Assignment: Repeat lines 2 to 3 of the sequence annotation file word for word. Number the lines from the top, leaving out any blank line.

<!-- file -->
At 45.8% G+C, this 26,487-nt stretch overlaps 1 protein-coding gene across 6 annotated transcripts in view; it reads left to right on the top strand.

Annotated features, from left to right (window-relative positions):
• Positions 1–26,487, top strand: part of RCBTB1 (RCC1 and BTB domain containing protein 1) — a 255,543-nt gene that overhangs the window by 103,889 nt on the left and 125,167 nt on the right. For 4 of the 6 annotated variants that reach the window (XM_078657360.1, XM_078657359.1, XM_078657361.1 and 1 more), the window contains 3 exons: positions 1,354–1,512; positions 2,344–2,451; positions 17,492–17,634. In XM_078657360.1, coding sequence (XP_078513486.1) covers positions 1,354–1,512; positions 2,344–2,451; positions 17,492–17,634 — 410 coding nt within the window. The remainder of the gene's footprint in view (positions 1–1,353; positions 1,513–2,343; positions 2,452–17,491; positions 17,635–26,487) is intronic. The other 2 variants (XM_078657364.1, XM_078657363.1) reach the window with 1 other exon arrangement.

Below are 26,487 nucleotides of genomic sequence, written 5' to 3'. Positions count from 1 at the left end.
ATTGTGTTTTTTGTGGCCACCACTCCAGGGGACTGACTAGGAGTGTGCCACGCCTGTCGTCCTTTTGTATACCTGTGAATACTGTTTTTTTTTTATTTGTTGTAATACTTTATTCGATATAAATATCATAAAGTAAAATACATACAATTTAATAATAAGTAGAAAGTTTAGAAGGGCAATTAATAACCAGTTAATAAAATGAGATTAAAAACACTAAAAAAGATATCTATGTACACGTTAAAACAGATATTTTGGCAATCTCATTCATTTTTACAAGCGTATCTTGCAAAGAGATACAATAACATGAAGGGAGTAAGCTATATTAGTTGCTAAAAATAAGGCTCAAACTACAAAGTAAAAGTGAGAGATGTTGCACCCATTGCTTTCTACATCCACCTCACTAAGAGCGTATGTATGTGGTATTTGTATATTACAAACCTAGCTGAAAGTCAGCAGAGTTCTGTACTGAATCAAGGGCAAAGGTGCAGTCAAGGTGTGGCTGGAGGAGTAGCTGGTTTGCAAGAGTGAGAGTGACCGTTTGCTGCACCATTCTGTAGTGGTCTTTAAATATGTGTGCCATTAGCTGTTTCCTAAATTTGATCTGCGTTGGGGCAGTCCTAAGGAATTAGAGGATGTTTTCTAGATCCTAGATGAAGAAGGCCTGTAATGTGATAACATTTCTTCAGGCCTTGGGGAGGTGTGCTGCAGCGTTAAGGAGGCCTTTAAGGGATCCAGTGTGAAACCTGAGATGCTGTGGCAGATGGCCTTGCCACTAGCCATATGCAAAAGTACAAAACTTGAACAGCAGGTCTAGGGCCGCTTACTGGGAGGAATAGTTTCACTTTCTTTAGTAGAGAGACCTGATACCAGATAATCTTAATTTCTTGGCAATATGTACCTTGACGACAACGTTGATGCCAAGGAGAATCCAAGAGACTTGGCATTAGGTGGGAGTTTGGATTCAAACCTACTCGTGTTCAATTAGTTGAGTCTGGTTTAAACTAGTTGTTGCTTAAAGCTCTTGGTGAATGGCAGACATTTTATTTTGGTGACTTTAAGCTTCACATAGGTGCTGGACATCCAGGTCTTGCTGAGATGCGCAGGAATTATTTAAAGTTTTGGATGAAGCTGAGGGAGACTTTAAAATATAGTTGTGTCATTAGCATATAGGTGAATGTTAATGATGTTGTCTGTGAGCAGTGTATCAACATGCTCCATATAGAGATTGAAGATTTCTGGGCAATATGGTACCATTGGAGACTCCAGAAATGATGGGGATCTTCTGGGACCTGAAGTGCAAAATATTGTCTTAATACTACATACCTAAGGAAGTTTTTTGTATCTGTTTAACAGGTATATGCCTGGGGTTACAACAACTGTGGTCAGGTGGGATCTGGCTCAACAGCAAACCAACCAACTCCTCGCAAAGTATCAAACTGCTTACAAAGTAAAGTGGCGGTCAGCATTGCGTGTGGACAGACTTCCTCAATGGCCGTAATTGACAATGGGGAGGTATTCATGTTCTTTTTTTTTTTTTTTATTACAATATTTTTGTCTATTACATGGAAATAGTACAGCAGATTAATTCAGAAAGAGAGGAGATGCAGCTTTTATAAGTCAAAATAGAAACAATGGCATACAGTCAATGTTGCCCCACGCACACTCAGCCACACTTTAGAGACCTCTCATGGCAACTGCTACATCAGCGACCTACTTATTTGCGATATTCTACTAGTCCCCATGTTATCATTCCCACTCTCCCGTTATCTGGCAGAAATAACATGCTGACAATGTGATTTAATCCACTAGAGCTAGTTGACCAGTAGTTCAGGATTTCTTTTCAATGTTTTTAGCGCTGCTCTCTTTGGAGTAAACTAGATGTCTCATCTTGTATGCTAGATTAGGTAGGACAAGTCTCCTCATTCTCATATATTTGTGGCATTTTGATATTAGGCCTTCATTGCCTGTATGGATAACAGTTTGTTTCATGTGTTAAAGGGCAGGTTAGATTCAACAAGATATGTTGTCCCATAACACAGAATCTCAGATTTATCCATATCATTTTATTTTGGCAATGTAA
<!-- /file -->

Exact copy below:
Annotated features, from left to right (window-relative positions):
• Positions 1–26,487, top strand: part of RCBTB1 (RCC1 and BTB domain containing protein 1) — a 255,543-nt gene that overhangs the window by 103,889 nt on the left and 125,167 nt on the right. For 4 of the 6 annotated variants that reach the window (XM_078657360.1, XM_078657359.1, XM_078657361.1 and 1 more), the window contains 3 exons: positions 1,354–1,512; positions 2,344–2,451; positions 17,492–17,634. In XM_078657360.1, coding sequence (XP_078513486.1) covers positions 1,354–1,512; positions 2,344–2,451; positions 17,492–17,634 — 410 coding nt within the window. The remainder of the gene's footprint in view (positions 1–1,353; positions 1,513–2,343; positions 2,452–17,491; positions 17,635–26,487) is intronic. The other 2 variants (XM_078657364.1, XM_078657363.1) reach the window with 1 other exon arrangement.